Georgia 63653.6533.40.25013159
George Washington76.92833.5603.5070-19322
Michigan St42.13433.5603.50841241
Col School of Mines74.83793.5603.30.2844303
U of Miami85.69873.5603.20.357-9270
UMass Amherst48.57513.4683.20.26412186
Arizona St45.67483.4683.20.211712147
Stony Brook46.46503.3763.20.191-324
Iowa St50.27543.3763.20.1121-15270
Florida St68.8733.37630.3573880
Miami Oh94.11913.2833.10.191-15369
NC State67.09703.2833.10.18411224
Brigham Young80.22843.28330.277-15291
UC Riverside64.33693.1923.1091221
UC Santa Cruz59.71623.19230.18412
Washington St84.5863.19230.1166-28176
George Mason93.67903.19230.1153-25125
MEAN SCORES/RANKS49.9083503.77247.713.6610.10256.96-2.51229.38



Academic Reputation Rankings for 155 National Universities (and What That Means for Honors)

Editor’s Note: We hope to update this post before the end of September 2019. The list appears after the introductory section. The list was current as of September 25, 2018.

In a previous post, Based on Academic Reputation Alone, Publics Would Be Higher in U.S. News Rankings, we write that many public universities have a reputation in the academic community that is much higher than their overall ranking by U.S. News. In this post, we will summarize the reasons that prospective honors students and their parents might consider paying more attention to academic reputation than to other factors in the oft-cited rankings. The list also facilitates comparisons of public and private universities.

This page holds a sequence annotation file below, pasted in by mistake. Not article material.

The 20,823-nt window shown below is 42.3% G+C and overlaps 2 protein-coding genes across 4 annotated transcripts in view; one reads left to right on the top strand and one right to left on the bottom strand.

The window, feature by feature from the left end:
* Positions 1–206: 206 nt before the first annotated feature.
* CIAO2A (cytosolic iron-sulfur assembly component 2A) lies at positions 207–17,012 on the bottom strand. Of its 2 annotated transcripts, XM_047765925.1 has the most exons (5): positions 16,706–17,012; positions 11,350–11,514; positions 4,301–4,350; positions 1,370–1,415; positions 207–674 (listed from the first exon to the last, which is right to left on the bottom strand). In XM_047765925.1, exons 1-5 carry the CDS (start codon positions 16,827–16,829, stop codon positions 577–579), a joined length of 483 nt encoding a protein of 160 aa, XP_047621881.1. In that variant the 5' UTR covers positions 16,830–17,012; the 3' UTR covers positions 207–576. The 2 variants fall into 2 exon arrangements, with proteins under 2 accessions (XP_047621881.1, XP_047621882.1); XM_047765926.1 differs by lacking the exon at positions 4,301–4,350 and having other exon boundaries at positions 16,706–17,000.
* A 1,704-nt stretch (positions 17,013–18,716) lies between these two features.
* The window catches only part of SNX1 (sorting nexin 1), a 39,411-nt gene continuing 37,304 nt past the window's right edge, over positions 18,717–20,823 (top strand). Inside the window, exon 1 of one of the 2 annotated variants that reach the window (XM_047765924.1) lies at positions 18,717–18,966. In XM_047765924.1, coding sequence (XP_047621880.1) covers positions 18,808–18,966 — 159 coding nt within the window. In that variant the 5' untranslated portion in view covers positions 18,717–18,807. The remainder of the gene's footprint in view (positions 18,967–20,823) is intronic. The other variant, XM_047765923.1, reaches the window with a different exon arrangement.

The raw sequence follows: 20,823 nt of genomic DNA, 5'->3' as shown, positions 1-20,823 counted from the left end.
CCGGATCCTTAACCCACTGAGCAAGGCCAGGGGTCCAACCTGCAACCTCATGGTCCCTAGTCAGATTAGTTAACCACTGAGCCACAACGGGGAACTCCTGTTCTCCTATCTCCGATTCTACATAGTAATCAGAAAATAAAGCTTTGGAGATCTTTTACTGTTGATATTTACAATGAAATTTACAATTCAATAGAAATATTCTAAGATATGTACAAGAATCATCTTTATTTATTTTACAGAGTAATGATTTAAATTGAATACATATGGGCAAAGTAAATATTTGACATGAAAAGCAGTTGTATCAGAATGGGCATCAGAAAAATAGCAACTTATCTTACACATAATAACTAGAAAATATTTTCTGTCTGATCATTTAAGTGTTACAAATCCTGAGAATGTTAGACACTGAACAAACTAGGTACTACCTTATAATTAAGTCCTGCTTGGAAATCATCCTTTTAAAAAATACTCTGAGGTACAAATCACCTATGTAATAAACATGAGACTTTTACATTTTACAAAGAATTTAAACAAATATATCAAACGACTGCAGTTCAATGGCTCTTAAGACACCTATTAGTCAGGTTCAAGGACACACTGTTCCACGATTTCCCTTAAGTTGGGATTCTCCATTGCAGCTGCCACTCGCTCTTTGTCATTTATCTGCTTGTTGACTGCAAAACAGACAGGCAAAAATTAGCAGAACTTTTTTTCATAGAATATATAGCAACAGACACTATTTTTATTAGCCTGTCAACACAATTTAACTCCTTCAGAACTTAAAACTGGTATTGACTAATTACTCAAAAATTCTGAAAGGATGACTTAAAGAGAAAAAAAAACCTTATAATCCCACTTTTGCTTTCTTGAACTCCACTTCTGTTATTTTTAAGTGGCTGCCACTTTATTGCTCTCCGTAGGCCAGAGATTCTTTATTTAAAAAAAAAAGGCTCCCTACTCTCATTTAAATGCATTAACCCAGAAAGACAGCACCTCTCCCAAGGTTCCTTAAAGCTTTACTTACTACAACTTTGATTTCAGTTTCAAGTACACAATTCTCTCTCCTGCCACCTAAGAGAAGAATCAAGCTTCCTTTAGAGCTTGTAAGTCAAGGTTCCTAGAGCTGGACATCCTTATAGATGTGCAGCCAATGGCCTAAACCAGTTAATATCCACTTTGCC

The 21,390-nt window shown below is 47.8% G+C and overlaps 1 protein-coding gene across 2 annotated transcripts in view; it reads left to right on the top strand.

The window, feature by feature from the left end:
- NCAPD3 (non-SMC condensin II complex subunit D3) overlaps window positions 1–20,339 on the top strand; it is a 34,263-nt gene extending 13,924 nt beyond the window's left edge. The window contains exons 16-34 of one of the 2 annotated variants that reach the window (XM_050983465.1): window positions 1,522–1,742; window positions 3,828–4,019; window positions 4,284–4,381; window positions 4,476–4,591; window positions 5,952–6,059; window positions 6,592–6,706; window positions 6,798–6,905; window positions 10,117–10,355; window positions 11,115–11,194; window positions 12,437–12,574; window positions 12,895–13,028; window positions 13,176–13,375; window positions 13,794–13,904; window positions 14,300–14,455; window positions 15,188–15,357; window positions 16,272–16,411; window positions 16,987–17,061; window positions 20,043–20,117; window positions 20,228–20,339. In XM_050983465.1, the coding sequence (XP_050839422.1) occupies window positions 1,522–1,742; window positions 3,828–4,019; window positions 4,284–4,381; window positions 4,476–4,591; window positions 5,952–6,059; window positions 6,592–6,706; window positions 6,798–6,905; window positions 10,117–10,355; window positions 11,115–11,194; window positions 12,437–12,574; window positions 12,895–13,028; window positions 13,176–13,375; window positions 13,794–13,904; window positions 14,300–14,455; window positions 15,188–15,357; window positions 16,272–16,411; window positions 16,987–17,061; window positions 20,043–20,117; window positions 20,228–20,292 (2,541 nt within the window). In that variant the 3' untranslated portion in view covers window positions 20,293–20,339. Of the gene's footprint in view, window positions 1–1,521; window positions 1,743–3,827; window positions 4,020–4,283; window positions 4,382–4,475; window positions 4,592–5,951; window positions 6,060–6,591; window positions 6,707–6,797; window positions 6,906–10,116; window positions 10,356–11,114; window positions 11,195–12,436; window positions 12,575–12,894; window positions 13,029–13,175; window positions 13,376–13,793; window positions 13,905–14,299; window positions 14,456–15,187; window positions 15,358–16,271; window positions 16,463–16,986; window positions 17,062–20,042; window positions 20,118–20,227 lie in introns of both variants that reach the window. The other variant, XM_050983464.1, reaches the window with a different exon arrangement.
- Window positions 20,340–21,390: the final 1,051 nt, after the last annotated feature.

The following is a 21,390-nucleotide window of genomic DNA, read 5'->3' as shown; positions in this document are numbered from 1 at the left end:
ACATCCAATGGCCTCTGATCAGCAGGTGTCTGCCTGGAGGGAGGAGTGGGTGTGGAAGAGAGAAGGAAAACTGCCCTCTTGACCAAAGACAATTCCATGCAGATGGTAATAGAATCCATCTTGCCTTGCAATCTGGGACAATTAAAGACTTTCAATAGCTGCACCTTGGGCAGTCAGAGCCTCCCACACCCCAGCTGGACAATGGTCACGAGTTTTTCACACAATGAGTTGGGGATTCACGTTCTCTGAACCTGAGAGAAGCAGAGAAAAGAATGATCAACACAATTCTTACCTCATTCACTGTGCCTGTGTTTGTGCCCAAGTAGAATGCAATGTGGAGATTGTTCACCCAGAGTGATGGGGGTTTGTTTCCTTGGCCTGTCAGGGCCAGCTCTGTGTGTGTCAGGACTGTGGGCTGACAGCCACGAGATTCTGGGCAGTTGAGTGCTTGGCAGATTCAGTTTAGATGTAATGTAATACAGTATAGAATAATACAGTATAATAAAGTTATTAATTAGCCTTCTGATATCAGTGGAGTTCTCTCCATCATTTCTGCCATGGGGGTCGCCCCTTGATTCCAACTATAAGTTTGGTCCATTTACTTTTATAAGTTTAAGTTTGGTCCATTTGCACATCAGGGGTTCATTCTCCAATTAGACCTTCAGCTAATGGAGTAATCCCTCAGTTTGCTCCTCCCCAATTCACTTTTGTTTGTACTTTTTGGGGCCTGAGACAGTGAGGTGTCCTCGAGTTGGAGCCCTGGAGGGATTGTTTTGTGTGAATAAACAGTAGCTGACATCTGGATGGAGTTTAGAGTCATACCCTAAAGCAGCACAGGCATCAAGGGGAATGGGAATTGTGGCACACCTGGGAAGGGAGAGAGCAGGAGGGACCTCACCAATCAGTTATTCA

First, these are factors to consider if the state university’s academic reputation is much stronger than its overall ranking:

1. The overall rankings penalize public universities for their typically larger class sizes, but the average honors class size in our most recent study of honors programs is 24.9 students, much smaller than the average class size for the universities as a whole.  Many of these honors classes are lower-division, where the preponderance of large classes is often the norm. First-year honors seminars and classes for honors-only students average 17.5 students per section.  Result:  the relatively poor rating the whole university might receive for class size is offset for honors students.

2. The overall rankings hit some public universities hard for having relatively low retention and graduation percentages, but freshmen retention rates in honors programs are in the 90% range and higher; meanwhile six-year grad rates for honors entrants average 87%–much higher than the average rates for the universities as a whole.  Result: the lower rates for the universities as a whole are offset for honors students.

3. All public universities suffer in the overall rankings because U.S. News assigns ranking points for both the wealth of the university as a whole and for the impact that wealth has on professors’ salaries, smaller class sizes, etc.  This is a double whammy in its consideration of inputs and outputs separately; only the outputs should be rated.  Result: the outputs for class size (see above) are offset for honors students, and the wealth of the university as an input should not be considered in the first place.

4. For highly-qualified students interested in graduate or professional school, academic reputation and the ability to work with outstanding research faculty are big advantages. Honors students have enhanced opportunities to work with outstanding faculty members even in large research universities, many of which are likely to have strong departmental rankings in the student’s subject area.  Result: honors students are not penalized for the research focus of public research universities; instead, they benefit from it.